By Patrick O’Brien
Avenue Q has done pretty damn well for itself.
Any musical that can pull off a surprise Best Musical Tony win over a surefire juggernaut (Wicked)—with full-on puppet nudity, no less—must have some magic to it, even if the titular street is far removed from Oz.
Any musical that can net a regional revival? Doubly so. Mercury Theater Chicago has just picked the lint off their smash 2014 production, and nothing can pull it down. (Last Wicked reference. At least here. Remember: there’s a song called “Schadenfreude.”)
Part of Avenue Q‘s magic is certainly the tittering glee of watching good ol’ wholesome Sesame Street take it up the puppet hole. Q’s audiences already grasp numbers and colors and sharing. So, how about real lessons like, say, not choosing a useless college degree? How to get your closeted friend to just come to terms with it already? The illicit joys of a quality ethnic joke? The illicit joys of other people’s’ misery? The Internet’s sordid raison d’etre?
The other part is that, for all its tongue-in-cheekery, it really is wholesome entertainment with a solid moral: there’s things in life you have to figure out for yourself, and it will be daunting and scary, “but it’s only temporary.” Expect no less from composer-lyricist Robert Lopez, who has as much skin in Disney’s game as he does in Matt Stone’s and Trey Parker’s. (And now has an EGOT to show for it.)
And expect plenty from a cast of quadruple-threats (singing, dancing, acting and puppeteering), many of whom reprise their roles from 2014. With Jackson Evans and Leah Morrow leading the way as the jobless, guileless friends-or-something-more, Princeton and Kate, respectively, you can’t lose watching either their great big expressive faces or their foam rubber doppelgangers.
Other puppets, you can’t even begin to look away from ‘em. Jonah D. Winston takes the show-stealing role of horndog Trekkie Monster and more than rises to the challenge. And Stephanie Herman, another 2014 veteran, va-va-va-vamps it up as “burlesque” “starlet” Lucy the Slut.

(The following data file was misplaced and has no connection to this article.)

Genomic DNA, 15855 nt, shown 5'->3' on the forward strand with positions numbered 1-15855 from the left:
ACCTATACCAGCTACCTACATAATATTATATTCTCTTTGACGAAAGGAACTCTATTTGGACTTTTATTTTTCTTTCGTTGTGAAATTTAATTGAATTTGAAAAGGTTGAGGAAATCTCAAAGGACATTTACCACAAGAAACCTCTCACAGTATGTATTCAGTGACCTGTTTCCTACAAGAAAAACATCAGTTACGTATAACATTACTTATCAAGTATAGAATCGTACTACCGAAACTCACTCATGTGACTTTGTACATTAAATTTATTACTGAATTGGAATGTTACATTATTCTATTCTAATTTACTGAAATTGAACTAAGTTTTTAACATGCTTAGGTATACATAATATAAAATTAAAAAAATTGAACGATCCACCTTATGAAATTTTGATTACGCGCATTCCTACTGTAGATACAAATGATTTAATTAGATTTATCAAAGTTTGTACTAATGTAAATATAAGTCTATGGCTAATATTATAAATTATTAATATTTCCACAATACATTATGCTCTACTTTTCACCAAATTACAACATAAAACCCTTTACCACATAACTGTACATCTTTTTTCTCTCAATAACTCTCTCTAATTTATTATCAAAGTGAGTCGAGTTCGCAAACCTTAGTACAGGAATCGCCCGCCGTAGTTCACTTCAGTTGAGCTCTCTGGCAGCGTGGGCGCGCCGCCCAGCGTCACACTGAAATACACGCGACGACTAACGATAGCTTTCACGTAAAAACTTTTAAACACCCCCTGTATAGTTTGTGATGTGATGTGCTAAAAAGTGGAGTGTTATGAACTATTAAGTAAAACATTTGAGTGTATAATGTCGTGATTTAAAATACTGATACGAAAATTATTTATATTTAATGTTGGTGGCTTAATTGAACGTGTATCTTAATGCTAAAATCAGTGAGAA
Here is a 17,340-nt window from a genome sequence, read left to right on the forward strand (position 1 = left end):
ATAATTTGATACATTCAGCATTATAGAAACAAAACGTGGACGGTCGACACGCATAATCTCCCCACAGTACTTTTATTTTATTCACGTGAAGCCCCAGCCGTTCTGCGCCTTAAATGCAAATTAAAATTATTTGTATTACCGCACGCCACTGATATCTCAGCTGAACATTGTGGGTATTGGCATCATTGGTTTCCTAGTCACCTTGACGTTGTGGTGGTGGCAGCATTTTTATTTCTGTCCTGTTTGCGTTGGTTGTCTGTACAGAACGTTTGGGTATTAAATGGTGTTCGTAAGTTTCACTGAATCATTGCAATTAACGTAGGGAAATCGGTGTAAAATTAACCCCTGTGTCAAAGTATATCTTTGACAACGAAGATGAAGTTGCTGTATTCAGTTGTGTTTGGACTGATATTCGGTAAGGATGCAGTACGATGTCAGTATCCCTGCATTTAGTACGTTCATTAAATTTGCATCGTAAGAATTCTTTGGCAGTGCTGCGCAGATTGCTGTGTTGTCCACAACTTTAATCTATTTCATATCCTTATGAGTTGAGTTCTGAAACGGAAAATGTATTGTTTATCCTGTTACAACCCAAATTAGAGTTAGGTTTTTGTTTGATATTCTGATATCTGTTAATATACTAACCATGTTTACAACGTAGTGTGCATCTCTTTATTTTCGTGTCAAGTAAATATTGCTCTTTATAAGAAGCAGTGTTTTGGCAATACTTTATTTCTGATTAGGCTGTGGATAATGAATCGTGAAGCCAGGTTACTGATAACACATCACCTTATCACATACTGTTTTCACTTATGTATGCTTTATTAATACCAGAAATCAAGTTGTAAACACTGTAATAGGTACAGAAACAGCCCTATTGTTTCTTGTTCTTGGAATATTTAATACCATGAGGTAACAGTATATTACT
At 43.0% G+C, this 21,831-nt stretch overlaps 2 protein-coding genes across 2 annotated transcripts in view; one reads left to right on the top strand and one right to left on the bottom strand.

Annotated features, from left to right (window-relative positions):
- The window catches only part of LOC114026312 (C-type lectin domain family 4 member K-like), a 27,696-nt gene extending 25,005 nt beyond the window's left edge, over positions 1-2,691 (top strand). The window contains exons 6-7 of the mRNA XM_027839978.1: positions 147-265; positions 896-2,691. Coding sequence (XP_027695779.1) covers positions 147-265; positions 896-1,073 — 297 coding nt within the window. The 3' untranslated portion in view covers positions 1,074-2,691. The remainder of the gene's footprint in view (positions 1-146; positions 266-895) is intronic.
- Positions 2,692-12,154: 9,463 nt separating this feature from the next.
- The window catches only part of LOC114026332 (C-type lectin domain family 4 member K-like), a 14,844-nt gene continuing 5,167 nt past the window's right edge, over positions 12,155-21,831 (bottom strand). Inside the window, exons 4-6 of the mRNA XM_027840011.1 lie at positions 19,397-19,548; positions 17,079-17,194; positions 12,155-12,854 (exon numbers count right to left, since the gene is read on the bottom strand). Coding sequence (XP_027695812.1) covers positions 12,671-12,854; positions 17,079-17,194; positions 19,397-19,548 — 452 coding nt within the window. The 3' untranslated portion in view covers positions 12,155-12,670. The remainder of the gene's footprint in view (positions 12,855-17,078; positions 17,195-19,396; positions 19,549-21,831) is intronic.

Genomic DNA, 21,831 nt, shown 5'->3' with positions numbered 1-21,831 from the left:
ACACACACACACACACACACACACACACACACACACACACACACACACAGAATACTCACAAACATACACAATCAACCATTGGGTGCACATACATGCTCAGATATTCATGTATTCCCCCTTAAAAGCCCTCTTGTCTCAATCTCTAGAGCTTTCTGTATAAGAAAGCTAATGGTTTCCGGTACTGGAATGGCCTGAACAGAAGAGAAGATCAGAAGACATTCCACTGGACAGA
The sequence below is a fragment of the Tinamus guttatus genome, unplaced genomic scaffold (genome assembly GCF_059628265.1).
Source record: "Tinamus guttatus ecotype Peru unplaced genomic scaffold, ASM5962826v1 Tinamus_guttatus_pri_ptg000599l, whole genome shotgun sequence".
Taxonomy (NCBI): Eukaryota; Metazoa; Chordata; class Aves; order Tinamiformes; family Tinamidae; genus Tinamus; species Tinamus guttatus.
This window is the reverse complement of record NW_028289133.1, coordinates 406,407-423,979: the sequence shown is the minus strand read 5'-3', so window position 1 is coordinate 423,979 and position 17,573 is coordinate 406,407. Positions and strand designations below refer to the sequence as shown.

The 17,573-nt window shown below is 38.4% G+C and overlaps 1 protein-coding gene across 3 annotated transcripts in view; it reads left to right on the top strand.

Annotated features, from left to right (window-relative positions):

There’s some flesh-and-blood humans to round things out, too. Or, at the very least, David S. Robbins as Gary Coleman, child star turned slum superintendent/guest star, embraces his lot in life as a living reminder that it can always be worse. Audrey J. Billings’s Christmas Eve is sensibility in the most politically incorrect package, which says something.
If Mercury wanted to, Avenue Q could probably run for a season or more and we’d be all the better for it. Its old-school brickwork blends well with Alan Donahue’s worn-out borough design, and L. Walter Stearns’ direction is perfectly scaled to the venue. It’s barbed, but not acidic. Sweet, but not diabetic. Grounded, even when the puppets are canoodling loudly and unapologetically. Honest, and brutally so, especially since Trekkie can look everyone in the eye and know what they really do online…
When you’re done, grab your ticket. Avenue Q may be a revival, but it’s still only temporary.
Mercury Theater Chicago presents “Avenue Q” through December 30 at 3745 N. Southport Avenue, Chicago. More information and tickets are available here. Photos by Brett A. Beiner.